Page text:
Ending 2014 With a Recap of What We Believe are Cornerstone Business Practices and Philosophies to Improve Employee Engagement
Tuesday, December 16, 2014
We have covered a lot of territory in 2014. As a team, we wanted to give a short recap of what we feel are key employee engagement ideas that your organization can implement to crack open the door to success.
The team at CustomInsight wishes everyone a happy holiday season and success for the coming year. We’ll see you in 2015 with fresh ideas and the latest engagement news, trends, and topics – the heartbeat of the workplace.
- Make employee engagement a strategic business practice. Engagement does not “just happen.” In fact, it takes a lot of work from the moment an organization makes contact with a potential employee. Organizations that strategize, implement, observe, measure, and focus on effective engagement methods succeed.
- Effective employee engagement practices must be developed and supported by upper management and middle management as they will be the drivers of change.
- Employee engagement focuses on an organization’s greatest asset: its workers. Employee engagement is a human endeavor, which means it is variable, emotional, behavioral … HUMAN.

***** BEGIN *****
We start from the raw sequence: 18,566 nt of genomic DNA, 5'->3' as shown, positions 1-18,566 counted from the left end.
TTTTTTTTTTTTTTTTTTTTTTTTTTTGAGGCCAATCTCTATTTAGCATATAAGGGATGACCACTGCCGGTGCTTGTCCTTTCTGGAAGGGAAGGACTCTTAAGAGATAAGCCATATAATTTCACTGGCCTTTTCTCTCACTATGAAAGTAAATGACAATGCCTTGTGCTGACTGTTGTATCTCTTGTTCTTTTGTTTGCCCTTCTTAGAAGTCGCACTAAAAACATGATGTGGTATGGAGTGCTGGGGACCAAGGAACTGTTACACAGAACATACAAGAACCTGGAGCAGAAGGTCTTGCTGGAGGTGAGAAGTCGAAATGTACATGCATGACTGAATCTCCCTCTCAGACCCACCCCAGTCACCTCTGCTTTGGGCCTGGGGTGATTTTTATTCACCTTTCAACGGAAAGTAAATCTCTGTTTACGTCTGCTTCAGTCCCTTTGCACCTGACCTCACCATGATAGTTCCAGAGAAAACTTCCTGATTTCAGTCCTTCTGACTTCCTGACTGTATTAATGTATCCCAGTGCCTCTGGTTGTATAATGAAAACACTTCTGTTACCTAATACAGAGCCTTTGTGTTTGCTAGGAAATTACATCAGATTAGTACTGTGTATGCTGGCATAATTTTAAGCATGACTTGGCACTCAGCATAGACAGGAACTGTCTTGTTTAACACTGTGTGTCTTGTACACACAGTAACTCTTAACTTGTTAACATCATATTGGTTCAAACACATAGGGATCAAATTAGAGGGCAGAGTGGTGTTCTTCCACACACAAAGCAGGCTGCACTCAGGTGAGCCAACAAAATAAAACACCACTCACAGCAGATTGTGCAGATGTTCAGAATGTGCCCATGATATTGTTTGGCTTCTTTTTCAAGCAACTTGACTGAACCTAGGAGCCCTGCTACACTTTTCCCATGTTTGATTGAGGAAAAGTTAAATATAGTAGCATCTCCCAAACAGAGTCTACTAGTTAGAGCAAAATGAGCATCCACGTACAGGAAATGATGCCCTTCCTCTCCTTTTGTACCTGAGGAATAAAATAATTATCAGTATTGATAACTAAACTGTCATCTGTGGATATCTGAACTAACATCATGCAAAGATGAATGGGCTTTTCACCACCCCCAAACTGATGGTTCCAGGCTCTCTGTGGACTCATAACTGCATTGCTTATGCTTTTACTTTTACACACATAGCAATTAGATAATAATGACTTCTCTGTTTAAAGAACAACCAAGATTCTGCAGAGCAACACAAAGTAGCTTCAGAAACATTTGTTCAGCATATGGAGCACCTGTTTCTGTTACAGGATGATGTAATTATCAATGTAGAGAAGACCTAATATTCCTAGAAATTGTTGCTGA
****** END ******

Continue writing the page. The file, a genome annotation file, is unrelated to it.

- Sea salt caramels covered in dark chocolate. (Just kidding. And just checking to see if you are paying attention.)
- Employee engagement is different than employee satisfaction. Engagement goes far beyond happy employees. Engaged employees are committed to an organization, strive to work harder to better the organization, and are integral to an organization’s success.
- Make everyone accountable, starting with upper management to show that employee engagement is not just another top-down initiative. Accountability is the ultimate goal of an employee engagement plan – having people take responsibility for the work they do and how that work improves an organization.
- Build on strengths. Highlight and develop your team’s strengths, hiring people who complement each other to create power teams. Then step back and give your teams the room they need to get the job done. (Stop micromanaging!) Teams work better when each member’s strengths add to the pot.
- Make organizational goals clear. Every employee should be aware of her organization’s objectives, philosophy and culture and how her job contributes, daily, to these goals.
- Employee engagement depends on communication – creating authentic connections in the workplace. This means taking the time to listen and respond to employees in a meaningful way. (Ditch the suggestion box!)
- Respect is the foundation of an organization. Paul Marciano, author of Carrots and Sticks Don’t Work: Build a Culture of Employee Engagement with the Principles of RESPECT, breaks it down into these seven categories: recognition, empowerment, supportive feedback, partnering, expectation setting, consideration, and trust.
Happy New Year!
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